The flaws within college rankings
When it comes to applying to colleges, deciding where to apply is not easy. Having experts evaluate colleges seems like a great alternative to figuring it out ourselves. It is hardly surprising then that students and parents turn to rankings such as those published by U.S. News and Princeton Review.
With the college admissions landscape becoming increasingly competitive over the past two decades, applicants have often relied on rankings with blind faith. Notwithstanding critics’ opinions that rankings are elitist and imprecise, about two-thirds of high school students use college rankings when making decisions. College rankings offer the illusion of precision, but they simply do not measure the most important factor – the educational experience for an individual student.
The rankings can be helpful but students should make an informed decision about colleges with consideration to the metrics that went into the ranking methodology, and then determine the importance of those metrics to their own requirements.
To understand how a rank is determined, let us dive into the methodology of U.S. News & World Report, which is one of the most influential. Although U.S. News refines its methodology regularly based on user feedback, literature reviews, and regular engagement with higher education institutions, its core components have remained the same over many years.
About one-quarter of a college’s rank is based on reputational ratings it receives in a poll that U.S. News conducts annually of college presidents, provosts, admissions deans, and a small group of college counselors. The remaining three-quarters are made up of data collected in categories including retention and graduation rate, faculty resources, student selectivity, financial resources, alumni giving and graduate indebtedness. The weighting for each of the categories in the final calculation can vary each year based on these sub-categories.
The U.S. News methodology is the product of years of research, and it claims that only thoroughly vetted academic data from its surveys and reliable third-party sources are used to calculate each factor. While all this looks neatly tied together, the behavior of the data sources is a little less transparent.
In the reputation rating category, the administrators are asked to rate the academic quality of undergraduate programs at colleges with the same mission as their own (e.g. research universities, liberal art colleges, regional universities, or regional colleges). Many of the respondents acknowledge that they do not have complete knowledge of other colleges to provide a meaningful response. The response rate is fairly low: less than 50 percent for college administrators and less than 10 percent for high school counselors.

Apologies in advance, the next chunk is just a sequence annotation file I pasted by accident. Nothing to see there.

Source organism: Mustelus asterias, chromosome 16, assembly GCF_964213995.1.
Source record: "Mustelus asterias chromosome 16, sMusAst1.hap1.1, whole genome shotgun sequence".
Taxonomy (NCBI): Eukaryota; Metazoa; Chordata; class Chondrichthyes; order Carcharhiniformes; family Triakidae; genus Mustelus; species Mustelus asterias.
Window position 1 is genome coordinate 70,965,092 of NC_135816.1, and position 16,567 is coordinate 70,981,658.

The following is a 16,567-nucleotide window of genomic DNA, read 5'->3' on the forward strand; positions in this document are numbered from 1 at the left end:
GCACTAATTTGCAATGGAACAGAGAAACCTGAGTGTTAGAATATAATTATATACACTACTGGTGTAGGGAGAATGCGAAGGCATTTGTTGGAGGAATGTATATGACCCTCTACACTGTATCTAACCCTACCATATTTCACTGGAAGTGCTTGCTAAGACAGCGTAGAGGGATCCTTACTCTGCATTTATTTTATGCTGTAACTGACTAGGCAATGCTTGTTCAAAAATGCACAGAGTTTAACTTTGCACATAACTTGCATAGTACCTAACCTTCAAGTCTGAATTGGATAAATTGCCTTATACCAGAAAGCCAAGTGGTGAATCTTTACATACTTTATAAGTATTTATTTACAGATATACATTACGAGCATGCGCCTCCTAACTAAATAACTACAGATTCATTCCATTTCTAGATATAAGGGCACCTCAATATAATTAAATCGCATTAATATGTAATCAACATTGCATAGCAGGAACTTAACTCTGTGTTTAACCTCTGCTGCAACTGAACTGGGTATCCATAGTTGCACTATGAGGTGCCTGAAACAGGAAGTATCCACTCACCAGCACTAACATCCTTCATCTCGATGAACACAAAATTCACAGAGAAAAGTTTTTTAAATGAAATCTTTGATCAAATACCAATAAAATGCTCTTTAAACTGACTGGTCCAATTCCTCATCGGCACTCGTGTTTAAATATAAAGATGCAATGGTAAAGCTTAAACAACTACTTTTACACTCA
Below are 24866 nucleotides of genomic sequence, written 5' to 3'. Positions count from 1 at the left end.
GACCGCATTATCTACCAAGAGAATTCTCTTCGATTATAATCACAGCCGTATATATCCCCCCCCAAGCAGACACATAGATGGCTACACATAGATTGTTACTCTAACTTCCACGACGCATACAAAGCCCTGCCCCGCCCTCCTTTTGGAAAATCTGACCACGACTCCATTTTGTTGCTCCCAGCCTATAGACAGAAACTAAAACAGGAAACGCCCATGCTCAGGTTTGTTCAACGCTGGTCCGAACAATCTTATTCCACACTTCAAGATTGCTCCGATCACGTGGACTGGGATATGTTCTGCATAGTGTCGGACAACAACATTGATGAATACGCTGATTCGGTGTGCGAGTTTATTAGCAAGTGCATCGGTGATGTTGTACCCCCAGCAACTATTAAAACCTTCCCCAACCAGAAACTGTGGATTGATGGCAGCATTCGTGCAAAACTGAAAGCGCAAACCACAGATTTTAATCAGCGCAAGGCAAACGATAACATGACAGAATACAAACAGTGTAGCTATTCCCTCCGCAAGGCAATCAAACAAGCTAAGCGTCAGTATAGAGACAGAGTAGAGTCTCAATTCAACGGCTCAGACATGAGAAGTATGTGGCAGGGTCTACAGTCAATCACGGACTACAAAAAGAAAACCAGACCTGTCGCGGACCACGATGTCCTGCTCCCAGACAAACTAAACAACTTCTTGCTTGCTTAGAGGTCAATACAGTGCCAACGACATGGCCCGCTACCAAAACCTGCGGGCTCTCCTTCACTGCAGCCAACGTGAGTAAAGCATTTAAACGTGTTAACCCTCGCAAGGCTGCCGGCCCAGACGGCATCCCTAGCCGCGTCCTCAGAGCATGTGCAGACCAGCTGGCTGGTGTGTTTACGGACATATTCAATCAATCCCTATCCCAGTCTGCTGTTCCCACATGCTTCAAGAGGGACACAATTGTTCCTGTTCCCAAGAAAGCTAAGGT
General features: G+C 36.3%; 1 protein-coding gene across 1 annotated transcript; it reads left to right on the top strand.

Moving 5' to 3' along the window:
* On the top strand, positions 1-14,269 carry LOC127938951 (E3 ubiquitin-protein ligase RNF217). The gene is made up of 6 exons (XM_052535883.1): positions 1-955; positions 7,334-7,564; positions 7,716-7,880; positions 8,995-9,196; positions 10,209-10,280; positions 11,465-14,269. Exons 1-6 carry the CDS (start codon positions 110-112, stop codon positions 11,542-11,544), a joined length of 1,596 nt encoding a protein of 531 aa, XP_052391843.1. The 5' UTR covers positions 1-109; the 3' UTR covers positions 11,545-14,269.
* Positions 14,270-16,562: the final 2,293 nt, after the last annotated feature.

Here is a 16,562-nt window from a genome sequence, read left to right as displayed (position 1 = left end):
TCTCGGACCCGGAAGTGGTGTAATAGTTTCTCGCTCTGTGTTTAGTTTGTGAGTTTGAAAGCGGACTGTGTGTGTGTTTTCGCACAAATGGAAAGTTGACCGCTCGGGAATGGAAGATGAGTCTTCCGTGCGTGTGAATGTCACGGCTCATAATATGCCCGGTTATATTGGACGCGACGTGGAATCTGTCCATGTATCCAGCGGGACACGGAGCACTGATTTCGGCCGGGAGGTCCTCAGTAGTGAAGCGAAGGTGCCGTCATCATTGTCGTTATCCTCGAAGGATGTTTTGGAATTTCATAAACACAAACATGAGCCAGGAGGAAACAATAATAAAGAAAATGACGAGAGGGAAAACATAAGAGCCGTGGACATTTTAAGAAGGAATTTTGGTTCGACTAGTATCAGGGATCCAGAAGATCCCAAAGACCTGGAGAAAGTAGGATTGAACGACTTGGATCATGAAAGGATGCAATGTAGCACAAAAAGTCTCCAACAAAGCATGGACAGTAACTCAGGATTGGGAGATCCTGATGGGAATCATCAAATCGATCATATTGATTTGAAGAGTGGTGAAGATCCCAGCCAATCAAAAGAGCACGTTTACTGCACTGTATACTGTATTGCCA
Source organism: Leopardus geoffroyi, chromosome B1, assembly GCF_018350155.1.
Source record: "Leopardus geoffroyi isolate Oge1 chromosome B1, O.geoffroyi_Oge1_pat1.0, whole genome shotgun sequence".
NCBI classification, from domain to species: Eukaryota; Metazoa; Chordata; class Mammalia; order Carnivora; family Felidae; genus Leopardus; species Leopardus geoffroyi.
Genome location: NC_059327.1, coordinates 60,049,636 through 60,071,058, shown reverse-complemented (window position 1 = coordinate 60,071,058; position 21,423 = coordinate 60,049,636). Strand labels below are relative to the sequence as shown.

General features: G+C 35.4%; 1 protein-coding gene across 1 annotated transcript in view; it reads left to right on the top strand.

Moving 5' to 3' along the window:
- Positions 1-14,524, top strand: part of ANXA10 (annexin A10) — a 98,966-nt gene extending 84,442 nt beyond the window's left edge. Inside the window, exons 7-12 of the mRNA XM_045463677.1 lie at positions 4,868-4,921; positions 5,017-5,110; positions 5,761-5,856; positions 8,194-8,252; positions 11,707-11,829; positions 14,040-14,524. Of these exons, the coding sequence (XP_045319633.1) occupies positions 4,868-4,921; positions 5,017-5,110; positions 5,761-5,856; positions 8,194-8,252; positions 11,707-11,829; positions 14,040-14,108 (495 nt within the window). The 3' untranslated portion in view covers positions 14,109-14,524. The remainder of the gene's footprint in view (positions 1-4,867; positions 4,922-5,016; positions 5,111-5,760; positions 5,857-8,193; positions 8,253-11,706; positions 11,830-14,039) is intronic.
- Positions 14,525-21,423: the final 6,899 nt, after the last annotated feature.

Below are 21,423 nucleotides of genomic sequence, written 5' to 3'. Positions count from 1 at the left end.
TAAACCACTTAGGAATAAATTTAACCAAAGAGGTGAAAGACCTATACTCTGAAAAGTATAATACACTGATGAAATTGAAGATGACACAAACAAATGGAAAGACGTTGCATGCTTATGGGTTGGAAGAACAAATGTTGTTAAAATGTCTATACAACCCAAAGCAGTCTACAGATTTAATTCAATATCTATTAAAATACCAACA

Critics express concern that the methodology does not include any factors that directly measure educational quality. There are only indirect measures such as small classes which may mean more personal attention and higher salaries that may translate to more motivated faculty.
Under pressure though, colleges have tried to improve on factors in the methodology that have little bearing on educational quality. For many years, colleges have used a harmless approach of producing flamboyant booklets to highlight their programs, facilities, and ambitious plans for the future. These booklets, which are primarily for prospective students, are also sent to college presidents at other campuses in hopes of raising awareness for their college and possibly influencing a higher reputation rating.
The rankings have also been affected when colleges misrepresented the data on some factors in the ranking formula to enhance their standing. U.S. News has had to penalize such colleges by giving them an “Unranked” status. Washington University in St. Louis, Scripps College and UC Berkeley are among some colleges that have been “Unranked” in an edition, which lasts a year until the colleges confirm the accuracy with their next data submission. Until that light was shed, however, these colleges enjoyed their high position on the list.
In reality, how relevant is reputation rating (one college’s view of another similar college) to a student’s view of a college? It is hardly relevant. And yet, it impacts the ranking significantly (by almost 25%). Social Mobility, a metric that measures the Pell Grant graduation rate, is weighted at 5%. Should this metric matter to a student who is not seeking any Financial Aid? Clearly, the answer is no.
Moreover, every year students desperately seek that acceptance letter from Harvard, Princeton or Yale without really knowing why except to impress family and friends. It is fine to have prestige as one of the selection factors, but it becomes a problem if that is the only factor.
Students are recommended to use the rankings as tip sheets. In other words, do not believe that one college is better than another simply because it is listed higher on the list.
As a prospective student, you should decide what is most important to you. Some colleges have a better social scene while others are environmentally friendly. Aggregated standardized ranking cannot replace your opinion of whether you will thrive and learn at a prospective college. That requires personal observation through a visit to the campus (or a virtual tour and interviews with current students), availability of your desired courses and program, and an understanding of your personal traits and goals.
With such a large time and financial investment in a college degree, picking a school that fits who you are is more important than what rank a school happens to have in a given year.
Anuradha Shenoy is an independent college guidance counselor who teaches a college prep elective – AVID – at Eastlake High School. She also serves as a copy editor for the Sammamish Independent.